This Concept introduces students to the standard normal probability distribution.
This video gives more detail about the mathematical principles presented in Normal Distributions.
This video shows how to work step-by-step through one or more of the examples in Normal Distributions.
Explains how the normal distribution relates to standard deviation and z-scores.
Explains how to use the empirical rule, also known as the 68-95-99.7 rule, to calculate certain normal distribution probabilities. That's right! You don't always need a calculator!
Walks through the steps to solve problems involving the normal distribution with use of the empirical rule and z-scores.
Explains how to tell which real world example would follow a normal distribution.
Explains how to find a z-score for a given data point when you know the mean and standard deviation of the entire normal distribution.
Adjusts the empirical rule to determine the area to left or right of certain points on the normal distribution curve.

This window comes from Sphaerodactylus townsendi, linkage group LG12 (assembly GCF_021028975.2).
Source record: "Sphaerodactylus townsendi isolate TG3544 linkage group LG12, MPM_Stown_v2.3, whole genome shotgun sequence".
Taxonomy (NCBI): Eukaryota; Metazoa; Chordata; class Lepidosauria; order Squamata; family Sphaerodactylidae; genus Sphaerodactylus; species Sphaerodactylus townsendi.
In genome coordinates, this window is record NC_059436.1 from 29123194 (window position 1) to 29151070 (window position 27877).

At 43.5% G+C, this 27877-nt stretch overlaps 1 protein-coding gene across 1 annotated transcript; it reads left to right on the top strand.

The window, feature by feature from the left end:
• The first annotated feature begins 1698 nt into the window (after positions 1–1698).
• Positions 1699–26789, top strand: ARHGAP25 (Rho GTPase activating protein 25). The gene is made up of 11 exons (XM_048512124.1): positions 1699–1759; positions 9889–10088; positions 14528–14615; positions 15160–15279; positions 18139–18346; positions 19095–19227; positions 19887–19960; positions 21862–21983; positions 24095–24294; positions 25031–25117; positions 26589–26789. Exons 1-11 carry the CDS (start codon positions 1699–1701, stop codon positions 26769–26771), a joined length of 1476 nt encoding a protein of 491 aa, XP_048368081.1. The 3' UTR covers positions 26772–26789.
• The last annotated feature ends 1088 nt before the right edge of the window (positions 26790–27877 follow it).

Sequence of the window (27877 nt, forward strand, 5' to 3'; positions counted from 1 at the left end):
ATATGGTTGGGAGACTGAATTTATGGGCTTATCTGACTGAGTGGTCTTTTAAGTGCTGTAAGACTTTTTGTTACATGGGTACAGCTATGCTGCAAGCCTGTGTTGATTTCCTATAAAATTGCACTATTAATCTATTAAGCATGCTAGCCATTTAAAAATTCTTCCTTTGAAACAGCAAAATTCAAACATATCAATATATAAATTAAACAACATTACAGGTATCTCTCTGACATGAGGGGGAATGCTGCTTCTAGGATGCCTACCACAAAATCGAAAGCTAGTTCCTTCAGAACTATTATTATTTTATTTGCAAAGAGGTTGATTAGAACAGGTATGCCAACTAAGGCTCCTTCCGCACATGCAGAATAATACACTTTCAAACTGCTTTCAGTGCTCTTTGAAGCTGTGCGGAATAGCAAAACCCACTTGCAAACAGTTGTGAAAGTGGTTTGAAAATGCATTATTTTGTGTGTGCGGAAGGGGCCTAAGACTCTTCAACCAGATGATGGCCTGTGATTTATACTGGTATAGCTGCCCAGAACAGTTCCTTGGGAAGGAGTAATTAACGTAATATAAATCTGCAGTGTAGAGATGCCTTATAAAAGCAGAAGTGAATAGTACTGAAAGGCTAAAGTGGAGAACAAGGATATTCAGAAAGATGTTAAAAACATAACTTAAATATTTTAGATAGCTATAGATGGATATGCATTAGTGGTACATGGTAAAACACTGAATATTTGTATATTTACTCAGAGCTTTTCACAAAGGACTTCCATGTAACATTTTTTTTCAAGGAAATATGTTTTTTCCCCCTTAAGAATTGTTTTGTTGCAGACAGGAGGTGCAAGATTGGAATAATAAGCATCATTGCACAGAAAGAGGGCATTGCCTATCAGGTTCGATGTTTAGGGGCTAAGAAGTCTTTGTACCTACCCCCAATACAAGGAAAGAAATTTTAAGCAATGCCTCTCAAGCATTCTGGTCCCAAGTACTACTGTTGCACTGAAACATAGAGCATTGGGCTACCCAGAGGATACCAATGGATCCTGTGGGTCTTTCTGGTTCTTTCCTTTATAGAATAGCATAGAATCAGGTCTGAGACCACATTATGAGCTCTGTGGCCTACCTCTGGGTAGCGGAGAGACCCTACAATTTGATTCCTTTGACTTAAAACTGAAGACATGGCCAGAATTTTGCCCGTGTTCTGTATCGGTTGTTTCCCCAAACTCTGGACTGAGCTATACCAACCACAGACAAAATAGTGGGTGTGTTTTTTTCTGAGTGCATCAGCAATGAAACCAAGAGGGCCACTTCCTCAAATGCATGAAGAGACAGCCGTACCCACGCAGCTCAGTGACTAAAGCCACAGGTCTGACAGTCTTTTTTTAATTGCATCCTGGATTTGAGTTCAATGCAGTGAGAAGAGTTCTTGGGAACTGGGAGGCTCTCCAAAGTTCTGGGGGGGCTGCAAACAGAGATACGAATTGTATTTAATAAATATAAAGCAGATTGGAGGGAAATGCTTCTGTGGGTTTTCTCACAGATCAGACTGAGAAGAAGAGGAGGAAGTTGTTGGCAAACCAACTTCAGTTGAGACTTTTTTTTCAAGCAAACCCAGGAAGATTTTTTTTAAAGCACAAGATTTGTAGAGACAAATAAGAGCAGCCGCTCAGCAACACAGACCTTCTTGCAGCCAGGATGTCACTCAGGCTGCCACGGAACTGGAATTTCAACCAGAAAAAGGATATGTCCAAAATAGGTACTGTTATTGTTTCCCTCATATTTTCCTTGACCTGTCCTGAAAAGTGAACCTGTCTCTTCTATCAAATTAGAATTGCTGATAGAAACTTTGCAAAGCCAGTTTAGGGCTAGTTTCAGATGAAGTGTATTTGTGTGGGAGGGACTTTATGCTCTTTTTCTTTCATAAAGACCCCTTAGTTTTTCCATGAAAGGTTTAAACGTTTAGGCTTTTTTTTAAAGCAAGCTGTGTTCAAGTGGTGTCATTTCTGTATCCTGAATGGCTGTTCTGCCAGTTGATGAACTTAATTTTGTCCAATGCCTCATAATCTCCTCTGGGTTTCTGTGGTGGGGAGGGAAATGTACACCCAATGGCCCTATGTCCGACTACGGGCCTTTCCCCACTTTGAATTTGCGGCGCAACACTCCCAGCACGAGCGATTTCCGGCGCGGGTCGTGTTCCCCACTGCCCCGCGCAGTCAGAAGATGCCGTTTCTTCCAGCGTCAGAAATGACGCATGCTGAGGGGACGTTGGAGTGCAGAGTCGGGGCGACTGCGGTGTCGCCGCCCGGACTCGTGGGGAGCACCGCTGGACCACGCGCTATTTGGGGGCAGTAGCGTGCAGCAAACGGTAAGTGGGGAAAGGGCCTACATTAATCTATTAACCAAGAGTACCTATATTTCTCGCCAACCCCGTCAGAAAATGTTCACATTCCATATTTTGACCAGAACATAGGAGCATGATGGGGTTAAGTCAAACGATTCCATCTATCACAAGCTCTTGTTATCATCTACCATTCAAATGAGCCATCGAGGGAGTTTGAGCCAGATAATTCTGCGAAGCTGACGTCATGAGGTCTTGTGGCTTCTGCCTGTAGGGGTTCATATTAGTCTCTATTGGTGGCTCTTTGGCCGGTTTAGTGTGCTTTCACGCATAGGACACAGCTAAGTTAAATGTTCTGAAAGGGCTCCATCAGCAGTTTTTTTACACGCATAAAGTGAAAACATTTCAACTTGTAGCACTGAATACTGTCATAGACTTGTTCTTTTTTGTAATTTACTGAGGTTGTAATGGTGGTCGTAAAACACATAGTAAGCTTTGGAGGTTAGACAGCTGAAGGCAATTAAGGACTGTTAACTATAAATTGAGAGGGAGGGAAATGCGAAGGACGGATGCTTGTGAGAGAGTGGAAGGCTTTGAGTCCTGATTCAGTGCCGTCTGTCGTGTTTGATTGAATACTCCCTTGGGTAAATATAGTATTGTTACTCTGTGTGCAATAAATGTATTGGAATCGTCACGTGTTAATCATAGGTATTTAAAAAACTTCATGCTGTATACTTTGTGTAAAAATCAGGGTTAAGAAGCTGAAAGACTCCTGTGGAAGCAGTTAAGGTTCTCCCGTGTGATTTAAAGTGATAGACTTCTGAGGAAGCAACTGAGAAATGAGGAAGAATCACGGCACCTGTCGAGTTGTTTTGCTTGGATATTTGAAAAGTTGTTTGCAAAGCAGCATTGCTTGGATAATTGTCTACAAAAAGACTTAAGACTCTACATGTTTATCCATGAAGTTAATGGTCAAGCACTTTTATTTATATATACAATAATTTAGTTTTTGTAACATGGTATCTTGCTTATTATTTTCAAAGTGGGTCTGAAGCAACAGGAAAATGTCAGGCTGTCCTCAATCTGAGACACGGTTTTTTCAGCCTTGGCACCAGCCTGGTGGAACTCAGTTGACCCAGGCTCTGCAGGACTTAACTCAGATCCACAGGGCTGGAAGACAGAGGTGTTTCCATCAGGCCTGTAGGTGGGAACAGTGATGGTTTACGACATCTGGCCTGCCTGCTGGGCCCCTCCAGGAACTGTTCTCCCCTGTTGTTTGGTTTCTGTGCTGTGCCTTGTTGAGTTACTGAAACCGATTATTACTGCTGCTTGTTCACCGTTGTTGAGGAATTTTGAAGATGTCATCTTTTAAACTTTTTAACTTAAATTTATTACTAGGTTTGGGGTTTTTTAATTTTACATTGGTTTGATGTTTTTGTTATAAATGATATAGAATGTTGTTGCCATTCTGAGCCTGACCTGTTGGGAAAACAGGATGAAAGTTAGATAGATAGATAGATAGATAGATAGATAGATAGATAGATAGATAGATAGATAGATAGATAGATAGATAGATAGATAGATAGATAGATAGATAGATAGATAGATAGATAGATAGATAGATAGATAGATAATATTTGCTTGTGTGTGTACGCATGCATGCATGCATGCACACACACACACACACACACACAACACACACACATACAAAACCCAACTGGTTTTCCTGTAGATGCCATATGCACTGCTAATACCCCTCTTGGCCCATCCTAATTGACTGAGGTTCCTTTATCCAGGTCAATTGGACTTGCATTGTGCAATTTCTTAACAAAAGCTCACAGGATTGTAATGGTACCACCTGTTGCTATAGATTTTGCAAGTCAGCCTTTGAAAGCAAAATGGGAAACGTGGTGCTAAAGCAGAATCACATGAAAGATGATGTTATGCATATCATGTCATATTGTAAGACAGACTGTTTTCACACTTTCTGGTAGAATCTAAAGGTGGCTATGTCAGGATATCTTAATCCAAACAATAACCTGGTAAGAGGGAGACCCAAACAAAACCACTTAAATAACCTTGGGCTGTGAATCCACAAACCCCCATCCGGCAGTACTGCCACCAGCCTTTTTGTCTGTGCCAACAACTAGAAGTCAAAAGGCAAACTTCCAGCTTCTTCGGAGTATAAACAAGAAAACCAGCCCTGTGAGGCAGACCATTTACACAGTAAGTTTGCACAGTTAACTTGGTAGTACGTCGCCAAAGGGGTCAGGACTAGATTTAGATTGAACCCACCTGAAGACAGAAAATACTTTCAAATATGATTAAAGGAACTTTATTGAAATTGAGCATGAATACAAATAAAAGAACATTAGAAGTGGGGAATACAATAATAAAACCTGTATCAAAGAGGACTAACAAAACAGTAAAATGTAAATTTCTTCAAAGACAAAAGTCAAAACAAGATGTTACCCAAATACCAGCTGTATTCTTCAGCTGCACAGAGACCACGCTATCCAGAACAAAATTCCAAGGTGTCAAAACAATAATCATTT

This lesson plan covers Normal Distributions and includes Teaching Tips, Common Errors, Differentiated Instruction, Enrichment, and Problem Solving.
A list of student-submitted discussion questions for Normal Distributions.
To stress understanding of a concept by summarizing the main idea and applying that understanding to create visual aids and generate questions and comments using a Concept Matrix.
To activate prior knowledge, make personal connections, reflect on key concepts, encourage critical thinking, and assess student knowledge on the topic prior to reading using a Quickwrite.
Students will investigate why and how the SAT is scored to correspond with a normal distribution curve.
Students will investigate why and how the SAT is scored to correspond with a normal distribution curve. Answer Key.
This study guide looks at characteristics of a normal distribution curve, the empirical rule, z-score, standardizing normal curve, and approximating binomial distribution.
These flashcards help you study important terms and vocabulary from Normal Distributions.